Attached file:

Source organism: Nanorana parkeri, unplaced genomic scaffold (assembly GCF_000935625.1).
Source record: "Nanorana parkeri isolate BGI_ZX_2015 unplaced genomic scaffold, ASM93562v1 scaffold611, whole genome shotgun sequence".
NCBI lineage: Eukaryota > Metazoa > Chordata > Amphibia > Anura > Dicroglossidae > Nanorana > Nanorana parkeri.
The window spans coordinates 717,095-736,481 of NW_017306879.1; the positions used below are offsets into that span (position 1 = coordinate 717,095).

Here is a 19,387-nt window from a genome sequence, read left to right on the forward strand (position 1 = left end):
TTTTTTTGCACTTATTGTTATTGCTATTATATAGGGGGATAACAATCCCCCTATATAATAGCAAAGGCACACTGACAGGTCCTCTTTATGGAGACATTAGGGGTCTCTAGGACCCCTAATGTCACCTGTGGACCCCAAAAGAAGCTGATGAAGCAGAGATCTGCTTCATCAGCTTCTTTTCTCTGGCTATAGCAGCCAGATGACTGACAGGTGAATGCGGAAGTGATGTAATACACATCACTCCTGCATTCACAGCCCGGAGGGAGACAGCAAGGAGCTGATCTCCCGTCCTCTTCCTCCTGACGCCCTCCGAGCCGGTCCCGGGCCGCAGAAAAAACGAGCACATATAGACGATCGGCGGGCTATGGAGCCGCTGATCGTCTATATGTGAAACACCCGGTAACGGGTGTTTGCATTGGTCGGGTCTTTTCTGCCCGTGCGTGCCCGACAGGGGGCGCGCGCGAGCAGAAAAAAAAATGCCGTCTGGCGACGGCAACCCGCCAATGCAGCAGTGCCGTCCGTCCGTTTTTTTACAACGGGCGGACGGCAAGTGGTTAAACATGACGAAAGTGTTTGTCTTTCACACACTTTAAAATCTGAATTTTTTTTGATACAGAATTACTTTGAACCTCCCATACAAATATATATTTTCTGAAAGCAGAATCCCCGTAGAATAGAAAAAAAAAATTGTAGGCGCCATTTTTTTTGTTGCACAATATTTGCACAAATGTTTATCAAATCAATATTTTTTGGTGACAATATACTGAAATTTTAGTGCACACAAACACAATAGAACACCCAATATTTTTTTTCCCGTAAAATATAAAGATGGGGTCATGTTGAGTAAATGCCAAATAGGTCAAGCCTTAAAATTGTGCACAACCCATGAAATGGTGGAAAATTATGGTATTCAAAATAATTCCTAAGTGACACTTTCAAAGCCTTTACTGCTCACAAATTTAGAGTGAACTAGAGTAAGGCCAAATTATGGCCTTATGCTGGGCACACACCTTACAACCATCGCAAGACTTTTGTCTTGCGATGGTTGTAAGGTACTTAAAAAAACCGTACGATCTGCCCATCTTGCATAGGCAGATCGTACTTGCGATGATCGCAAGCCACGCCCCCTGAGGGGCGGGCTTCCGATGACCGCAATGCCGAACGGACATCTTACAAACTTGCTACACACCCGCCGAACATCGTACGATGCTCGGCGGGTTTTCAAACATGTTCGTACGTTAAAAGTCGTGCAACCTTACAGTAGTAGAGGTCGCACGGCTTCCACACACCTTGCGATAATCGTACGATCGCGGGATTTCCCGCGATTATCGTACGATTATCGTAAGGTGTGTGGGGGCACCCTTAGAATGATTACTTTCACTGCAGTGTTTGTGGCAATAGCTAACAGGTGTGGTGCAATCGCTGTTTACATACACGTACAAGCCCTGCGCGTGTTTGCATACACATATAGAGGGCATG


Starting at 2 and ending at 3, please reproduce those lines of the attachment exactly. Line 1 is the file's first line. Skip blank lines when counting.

Source record: "Nanorana parkeri isolate BGI_ZX_2015 unplaced genomic scaffold, ASM93562v1 scaffold611, whole genome shotgun sequence".
NCBI lineage: Eukaryota > Metazoa > Chordata > Amphibia > Anura > Dicroglossidae > Nanorana > Nanorana parkeri.